HMBS December 2021 Part II: Refinancing Is the Holiday Guest That Won’t Leave

Outstanding HMBS rose to an all-time high of $57.1 billion in December 2021 as record issuance outweighed another big, refinance-driven month of payoffs.

Meanwhile, extraordinary levels of both issuance and HECM loan payoffs continued. Fueled by refinancing, HMBS payoffs exceeded $1 billion for the tenth month in a row. Outstanding HMBS rose $310 million despite these near-record payoffs. As we predicted, December’s data is a disappointment for HMBS investors hoping for a prepayment slowdown. While falling short of November’s record payoffs, December came close in both dollar amount and speed: $1.28 billion, representing a 24% annual payoff rate. Our friends at Recursion broke down the prepayment numbers further: last month’s 98% MCA mandatory purchases were just $218 million, less than 18% of the total for the first time ever. Will rising interest rates finally allow investors to show their unwanted guest the door? For now, refis seem determined to stay through the New Year’s Eve party.

As we noted last week, American Advisors Group sold most of its HMBS issuance portfolio to Reverse Mortgage Funding, and Mr. Cooper Group sold its HMBS portfolio to Mortgage Assets Management, LLC (MAM). The resulting consolidation leaves the top five issuers accounting for more than 93% of all outstanding HMBS.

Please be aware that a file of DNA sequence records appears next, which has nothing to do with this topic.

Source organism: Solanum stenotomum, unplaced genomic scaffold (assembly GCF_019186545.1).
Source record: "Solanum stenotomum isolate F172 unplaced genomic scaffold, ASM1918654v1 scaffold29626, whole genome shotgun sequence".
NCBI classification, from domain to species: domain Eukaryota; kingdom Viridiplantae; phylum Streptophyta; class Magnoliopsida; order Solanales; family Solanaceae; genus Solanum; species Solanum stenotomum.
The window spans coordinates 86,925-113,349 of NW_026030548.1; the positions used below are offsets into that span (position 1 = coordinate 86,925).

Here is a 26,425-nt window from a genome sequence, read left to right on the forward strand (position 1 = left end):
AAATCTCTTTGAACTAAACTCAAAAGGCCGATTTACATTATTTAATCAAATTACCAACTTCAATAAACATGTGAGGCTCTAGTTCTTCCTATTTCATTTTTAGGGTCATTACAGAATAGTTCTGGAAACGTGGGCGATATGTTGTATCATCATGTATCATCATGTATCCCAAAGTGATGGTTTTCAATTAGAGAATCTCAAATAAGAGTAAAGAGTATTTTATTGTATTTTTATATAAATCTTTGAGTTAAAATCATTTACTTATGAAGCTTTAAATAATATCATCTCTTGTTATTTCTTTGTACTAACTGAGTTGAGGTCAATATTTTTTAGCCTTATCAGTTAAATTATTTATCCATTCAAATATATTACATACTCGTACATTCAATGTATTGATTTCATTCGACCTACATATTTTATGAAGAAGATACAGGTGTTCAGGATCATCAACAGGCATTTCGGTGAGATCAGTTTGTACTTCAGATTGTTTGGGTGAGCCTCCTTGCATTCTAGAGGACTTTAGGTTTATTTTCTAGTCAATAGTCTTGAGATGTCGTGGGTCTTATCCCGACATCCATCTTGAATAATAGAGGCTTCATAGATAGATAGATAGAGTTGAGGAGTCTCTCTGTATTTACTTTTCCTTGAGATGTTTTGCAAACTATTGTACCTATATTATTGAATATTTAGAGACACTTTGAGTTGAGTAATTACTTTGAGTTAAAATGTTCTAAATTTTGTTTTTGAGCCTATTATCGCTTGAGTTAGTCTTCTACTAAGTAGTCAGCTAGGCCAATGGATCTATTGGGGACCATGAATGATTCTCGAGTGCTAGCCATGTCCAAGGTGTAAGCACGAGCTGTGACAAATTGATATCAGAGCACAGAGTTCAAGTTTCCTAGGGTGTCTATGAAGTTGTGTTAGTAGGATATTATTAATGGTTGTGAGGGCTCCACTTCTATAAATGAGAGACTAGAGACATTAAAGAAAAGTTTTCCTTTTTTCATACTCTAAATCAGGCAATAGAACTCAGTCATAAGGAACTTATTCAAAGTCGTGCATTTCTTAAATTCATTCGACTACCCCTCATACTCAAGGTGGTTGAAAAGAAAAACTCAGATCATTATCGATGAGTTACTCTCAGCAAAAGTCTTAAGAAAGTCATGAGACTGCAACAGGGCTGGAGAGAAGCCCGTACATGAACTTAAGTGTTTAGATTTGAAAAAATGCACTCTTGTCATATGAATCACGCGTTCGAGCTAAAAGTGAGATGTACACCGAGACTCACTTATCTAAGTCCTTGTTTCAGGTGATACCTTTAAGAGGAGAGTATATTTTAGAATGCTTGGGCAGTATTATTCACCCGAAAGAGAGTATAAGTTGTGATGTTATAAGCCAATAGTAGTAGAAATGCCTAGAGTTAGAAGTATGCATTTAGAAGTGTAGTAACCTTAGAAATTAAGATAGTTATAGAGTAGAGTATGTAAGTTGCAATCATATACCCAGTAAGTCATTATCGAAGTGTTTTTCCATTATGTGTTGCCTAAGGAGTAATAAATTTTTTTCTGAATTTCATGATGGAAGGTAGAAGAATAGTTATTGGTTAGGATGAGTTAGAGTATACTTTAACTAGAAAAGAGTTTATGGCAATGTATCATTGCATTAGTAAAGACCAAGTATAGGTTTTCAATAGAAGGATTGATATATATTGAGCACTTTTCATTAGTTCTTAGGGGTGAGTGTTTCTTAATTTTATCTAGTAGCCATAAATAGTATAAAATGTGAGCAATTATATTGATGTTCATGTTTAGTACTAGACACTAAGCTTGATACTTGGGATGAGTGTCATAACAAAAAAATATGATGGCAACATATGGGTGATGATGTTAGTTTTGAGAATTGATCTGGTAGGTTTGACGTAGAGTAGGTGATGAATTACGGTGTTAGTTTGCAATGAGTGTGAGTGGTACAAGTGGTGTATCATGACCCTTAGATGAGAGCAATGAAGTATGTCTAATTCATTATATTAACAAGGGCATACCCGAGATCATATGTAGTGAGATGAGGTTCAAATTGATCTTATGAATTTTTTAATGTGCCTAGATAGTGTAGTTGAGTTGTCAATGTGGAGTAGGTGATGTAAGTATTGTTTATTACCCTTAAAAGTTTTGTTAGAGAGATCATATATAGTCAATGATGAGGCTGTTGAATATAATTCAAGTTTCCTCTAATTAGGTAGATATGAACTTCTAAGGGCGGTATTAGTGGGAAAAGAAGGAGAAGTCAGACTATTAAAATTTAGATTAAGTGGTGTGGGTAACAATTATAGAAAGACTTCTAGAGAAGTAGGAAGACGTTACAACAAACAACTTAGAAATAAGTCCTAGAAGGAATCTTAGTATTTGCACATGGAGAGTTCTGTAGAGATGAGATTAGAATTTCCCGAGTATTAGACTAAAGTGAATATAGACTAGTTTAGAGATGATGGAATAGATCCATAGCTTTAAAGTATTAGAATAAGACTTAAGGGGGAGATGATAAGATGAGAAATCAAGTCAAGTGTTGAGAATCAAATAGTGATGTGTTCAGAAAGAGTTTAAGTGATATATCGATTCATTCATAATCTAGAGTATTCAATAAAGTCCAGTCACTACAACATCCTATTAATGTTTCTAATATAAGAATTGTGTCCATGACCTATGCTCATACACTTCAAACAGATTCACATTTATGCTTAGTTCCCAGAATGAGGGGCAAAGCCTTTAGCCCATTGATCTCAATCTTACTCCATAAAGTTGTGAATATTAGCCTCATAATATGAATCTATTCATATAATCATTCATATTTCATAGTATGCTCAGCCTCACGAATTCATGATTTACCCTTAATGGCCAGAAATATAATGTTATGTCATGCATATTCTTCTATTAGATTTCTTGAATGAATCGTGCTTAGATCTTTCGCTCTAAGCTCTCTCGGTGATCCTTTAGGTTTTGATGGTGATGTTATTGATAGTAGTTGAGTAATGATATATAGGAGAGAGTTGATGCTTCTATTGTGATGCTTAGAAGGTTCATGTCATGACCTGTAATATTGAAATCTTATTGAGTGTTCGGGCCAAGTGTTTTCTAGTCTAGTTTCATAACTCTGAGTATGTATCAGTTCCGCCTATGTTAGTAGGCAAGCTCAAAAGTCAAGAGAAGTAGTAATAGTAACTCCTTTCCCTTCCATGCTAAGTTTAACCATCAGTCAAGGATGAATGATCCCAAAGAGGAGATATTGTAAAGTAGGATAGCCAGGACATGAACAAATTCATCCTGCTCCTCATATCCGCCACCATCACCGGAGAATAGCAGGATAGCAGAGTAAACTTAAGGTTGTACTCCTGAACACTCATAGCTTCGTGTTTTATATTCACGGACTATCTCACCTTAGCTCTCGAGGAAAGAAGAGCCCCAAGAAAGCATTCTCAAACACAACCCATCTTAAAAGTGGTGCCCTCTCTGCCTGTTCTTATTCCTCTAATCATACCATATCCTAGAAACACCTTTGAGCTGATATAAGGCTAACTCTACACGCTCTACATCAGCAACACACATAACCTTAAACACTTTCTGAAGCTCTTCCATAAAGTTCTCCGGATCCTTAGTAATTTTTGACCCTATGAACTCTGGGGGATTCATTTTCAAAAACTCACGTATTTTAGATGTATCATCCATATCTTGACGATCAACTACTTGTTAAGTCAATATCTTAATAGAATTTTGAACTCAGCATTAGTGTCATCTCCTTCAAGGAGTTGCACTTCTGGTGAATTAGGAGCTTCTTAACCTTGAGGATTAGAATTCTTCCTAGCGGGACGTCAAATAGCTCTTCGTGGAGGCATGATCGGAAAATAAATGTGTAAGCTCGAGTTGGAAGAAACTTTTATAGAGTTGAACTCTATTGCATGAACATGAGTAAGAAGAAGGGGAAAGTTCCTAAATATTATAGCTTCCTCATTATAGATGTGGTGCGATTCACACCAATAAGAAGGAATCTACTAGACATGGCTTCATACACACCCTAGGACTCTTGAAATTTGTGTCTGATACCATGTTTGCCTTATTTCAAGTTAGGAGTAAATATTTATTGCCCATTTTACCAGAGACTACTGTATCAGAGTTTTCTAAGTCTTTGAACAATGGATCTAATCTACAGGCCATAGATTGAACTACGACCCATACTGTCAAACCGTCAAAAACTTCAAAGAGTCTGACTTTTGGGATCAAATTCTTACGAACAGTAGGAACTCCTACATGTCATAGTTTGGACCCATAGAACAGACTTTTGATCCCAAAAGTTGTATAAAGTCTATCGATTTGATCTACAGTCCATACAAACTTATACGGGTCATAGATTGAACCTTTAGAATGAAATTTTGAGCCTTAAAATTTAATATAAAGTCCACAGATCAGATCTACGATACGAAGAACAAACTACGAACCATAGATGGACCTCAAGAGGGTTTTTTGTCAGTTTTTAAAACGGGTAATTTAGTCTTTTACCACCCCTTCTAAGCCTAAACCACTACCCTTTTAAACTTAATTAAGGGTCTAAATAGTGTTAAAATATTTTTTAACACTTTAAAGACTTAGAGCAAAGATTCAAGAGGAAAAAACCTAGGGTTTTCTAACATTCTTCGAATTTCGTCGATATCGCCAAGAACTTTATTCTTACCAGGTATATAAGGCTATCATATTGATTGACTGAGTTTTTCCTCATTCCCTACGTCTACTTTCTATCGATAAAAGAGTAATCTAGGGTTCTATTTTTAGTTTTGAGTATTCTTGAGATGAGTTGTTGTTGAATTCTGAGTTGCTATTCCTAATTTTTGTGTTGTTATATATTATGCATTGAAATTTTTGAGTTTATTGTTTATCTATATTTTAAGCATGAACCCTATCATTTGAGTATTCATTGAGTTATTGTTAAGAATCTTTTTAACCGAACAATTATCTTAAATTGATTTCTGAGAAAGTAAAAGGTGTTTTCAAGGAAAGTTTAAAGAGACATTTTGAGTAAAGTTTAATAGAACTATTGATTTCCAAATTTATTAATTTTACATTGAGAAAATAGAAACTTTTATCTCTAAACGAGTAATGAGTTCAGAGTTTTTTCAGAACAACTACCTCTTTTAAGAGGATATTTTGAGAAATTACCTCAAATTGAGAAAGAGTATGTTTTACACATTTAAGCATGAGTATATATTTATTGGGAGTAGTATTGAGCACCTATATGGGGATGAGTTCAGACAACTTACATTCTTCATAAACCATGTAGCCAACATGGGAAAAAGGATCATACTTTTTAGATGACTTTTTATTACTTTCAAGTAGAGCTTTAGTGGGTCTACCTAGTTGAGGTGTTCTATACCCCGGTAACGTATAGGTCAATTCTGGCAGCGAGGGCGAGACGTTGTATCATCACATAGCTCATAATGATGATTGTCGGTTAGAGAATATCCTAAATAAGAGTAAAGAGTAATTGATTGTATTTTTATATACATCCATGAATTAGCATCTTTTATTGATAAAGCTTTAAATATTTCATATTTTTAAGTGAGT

According to Ginnie Mae data, AAG was listed in October as the issuer of record for 1,529 HMBS pools totaling $13.1 billion. At yearend, AAG is listed for just 55 pools totaling $1.6 billion. Reverse Mortgage Funding is now the issuer of record for over 3,800 pools totaling $23.5 billion, more than 41% of all outstanding HMBS. The December month end Ginnie Mae data release reflects the Mr. Cooper/MAM sale, removing Mr. Cooper from the HMBS issuance ranks.

In these strategic transactions, the purchasing issuer pays the selling issuer the present value of the issuer’s uncertificated position, which is the difference between future HECM cash flow and future HMBS cash flow. The buyer becomes the issuer for the purchased HMBS pools, benefiting from the excess spread between the HECM interest rate and the HMBS pass-through rate, and any premiums from future tail issuance. Of course, the buyer also assumes the liabilities of an HMBS issuer: advancing Mortgage Insurance Premium (MIP), borrower draws, realized losses from claims, and many others.

New View Advisors compiled this data from publicly available Ginnie Mae data as well as private sources.

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